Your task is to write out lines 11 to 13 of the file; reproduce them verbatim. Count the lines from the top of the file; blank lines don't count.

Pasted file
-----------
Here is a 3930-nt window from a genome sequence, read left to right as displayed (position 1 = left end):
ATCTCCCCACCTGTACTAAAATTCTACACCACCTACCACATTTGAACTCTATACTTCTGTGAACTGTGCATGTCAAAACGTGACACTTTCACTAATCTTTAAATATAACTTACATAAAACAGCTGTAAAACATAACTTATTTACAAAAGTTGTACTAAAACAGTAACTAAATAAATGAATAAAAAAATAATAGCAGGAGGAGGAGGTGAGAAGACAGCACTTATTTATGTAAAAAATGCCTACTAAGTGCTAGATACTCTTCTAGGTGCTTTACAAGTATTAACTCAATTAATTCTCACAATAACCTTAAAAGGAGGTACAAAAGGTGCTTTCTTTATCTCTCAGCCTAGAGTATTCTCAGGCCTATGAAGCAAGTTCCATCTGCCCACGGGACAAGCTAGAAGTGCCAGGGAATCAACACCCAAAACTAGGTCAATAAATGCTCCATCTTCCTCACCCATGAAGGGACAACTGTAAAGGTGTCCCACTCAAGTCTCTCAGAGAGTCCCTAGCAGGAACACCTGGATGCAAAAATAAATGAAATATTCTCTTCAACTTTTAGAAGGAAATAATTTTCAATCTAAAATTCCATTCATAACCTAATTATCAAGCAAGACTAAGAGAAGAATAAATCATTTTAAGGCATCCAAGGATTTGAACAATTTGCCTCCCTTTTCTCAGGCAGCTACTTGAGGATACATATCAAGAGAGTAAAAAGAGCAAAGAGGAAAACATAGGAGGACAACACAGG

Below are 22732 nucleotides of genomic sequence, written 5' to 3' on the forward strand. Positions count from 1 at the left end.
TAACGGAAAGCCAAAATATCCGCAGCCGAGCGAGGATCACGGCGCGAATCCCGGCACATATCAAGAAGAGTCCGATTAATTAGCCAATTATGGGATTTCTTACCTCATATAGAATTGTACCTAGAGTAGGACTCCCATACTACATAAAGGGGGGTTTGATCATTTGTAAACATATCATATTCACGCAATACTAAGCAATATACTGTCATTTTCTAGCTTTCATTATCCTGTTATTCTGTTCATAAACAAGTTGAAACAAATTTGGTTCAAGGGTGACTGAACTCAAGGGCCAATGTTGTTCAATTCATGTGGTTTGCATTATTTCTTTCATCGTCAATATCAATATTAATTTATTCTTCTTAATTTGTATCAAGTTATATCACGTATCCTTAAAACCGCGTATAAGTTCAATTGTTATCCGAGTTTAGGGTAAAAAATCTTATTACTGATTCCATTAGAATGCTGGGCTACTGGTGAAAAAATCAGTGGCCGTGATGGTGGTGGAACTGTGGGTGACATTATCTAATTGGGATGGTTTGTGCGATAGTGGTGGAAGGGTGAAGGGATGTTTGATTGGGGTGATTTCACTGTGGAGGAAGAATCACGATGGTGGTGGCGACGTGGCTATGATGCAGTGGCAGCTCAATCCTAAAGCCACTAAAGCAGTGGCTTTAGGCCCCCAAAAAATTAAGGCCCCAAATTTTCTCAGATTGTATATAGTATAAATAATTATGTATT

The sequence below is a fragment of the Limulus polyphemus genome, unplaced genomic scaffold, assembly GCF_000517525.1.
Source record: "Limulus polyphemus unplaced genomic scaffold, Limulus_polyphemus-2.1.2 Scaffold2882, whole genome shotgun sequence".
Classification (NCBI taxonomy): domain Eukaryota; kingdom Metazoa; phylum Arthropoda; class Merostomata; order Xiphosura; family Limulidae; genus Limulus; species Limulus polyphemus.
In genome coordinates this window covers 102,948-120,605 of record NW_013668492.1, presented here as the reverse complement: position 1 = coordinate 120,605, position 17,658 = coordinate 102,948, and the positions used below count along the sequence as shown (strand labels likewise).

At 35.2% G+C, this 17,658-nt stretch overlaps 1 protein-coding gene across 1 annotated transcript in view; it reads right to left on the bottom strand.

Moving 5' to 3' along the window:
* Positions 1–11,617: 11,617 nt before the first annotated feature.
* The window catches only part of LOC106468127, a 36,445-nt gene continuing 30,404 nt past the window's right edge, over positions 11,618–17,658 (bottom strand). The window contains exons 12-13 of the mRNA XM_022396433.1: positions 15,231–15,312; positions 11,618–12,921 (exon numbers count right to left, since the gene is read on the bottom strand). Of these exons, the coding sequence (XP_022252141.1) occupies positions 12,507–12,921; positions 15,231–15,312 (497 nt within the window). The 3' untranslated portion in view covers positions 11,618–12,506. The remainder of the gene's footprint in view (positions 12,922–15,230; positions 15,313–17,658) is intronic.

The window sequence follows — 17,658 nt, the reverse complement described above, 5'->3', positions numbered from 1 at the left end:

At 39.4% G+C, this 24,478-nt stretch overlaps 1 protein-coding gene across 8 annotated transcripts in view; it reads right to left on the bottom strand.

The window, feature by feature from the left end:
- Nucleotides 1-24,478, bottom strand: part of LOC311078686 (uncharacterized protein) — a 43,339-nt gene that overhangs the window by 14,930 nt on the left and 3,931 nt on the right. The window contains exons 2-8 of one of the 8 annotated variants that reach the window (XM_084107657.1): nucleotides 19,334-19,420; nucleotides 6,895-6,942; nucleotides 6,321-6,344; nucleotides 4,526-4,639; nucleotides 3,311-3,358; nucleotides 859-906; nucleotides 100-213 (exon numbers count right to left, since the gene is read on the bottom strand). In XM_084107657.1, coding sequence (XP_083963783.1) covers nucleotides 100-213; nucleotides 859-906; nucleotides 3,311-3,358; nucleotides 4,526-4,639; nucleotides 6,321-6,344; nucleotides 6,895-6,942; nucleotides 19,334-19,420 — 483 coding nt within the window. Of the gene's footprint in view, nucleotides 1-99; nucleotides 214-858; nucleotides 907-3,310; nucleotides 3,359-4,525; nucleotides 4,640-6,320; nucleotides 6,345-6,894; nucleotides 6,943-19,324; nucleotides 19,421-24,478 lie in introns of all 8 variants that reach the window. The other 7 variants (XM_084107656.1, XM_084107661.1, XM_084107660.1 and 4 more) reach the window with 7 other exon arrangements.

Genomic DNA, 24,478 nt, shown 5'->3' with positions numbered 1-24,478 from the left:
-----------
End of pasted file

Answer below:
* Positions 1–11,617: 11,617 nt before the first annotated feature.
* The window catches only part of LOC106468127, a 36,445-nt gene continuing 30,404 nt past the window's right edge, over positions 11,618–17,658 (bottom strand). The window contains exons 12-13 of the mRNA XM_022396433.1: positions 15,231–15,312; positions 11,618–12,921 (exon numbers count right to left, since the gene is read on the bottom strand). Of these exons, the coding sequence (XP_022252141.1) occupies positions 12,507–12,921; positions 15,231–15,312 (497 nt within the window). The 3' untranslated portion in view covers positions 11,618–12,506. The remainder of the gene's footprint in view (positions 12,922–15,230; positions 15,313–17,658) is intronic.

The window sequence follows — 17,658 nt, the reverse complement described above, 5'->3', positions numbered from 1 at the left end: